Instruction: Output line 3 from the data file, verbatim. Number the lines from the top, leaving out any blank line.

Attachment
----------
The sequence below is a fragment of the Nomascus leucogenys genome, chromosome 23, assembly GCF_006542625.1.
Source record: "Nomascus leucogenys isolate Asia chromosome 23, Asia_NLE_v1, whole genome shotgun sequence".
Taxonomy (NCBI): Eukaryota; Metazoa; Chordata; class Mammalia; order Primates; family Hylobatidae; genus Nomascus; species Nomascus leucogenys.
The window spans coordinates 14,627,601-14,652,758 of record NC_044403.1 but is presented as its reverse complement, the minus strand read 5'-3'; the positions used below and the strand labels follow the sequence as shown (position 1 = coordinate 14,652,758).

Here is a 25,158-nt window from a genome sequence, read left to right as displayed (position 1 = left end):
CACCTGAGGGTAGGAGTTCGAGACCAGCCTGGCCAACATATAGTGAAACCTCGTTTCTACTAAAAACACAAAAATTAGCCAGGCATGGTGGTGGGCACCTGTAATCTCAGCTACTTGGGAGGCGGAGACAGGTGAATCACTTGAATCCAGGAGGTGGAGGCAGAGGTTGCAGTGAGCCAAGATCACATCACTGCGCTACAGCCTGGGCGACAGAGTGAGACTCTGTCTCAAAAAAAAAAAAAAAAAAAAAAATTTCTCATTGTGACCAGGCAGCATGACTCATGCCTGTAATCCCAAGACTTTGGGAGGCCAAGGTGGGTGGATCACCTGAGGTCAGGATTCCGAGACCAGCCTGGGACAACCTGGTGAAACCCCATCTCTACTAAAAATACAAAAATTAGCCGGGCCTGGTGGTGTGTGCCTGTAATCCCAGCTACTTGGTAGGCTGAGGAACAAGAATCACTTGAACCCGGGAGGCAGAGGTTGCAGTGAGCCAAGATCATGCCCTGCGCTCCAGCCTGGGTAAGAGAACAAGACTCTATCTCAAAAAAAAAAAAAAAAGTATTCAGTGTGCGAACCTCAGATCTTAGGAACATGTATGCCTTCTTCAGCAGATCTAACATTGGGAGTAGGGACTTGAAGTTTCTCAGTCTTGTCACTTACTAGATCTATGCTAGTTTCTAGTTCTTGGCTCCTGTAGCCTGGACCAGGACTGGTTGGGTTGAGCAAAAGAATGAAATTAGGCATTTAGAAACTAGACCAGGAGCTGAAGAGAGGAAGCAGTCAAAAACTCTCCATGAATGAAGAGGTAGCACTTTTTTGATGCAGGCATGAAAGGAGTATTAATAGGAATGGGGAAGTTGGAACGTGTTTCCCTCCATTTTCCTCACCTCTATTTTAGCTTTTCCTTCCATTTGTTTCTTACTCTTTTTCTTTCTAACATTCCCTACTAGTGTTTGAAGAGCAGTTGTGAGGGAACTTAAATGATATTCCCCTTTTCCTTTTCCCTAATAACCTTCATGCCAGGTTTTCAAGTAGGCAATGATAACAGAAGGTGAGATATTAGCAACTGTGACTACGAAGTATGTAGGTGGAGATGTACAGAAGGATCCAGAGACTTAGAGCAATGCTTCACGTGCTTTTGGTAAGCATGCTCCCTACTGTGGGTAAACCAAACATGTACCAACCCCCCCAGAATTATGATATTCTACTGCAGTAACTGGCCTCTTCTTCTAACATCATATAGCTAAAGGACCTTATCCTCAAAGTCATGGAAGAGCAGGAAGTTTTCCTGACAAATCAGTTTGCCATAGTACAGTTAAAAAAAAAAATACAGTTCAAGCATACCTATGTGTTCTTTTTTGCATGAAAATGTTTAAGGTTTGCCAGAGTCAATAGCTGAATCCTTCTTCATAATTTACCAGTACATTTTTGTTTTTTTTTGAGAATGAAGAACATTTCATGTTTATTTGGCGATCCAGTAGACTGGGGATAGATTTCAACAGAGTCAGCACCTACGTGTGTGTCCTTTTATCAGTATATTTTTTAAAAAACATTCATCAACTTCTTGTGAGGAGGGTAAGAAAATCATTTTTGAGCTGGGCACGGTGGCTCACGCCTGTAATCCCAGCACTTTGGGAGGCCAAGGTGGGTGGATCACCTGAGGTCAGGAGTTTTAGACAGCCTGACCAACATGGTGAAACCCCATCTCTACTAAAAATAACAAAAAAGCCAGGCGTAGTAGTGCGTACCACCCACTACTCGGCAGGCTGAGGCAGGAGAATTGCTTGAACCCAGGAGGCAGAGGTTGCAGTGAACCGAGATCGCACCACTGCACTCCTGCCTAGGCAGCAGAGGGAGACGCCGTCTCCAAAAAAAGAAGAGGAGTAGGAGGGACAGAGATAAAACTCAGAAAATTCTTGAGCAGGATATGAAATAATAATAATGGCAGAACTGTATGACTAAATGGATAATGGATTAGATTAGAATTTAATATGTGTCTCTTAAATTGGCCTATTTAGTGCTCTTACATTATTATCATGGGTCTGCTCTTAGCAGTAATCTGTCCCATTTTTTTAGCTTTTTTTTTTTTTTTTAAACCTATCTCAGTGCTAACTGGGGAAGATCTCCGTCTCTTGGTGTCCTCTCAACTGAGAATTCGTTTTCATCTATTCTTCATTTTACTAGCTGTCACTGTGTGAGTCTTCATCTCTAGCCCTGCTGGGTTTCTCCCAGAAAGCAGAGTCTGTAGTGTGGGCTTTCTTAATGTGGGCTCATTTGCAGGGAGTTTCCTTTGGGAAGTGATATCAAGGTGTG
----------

Taxonomy (NCBI): Eukaryota; Metazoa; Chordata; class Mammalia; order Primates; family Hylobatidae; genus Nomascus; species Nomascus leucogenys.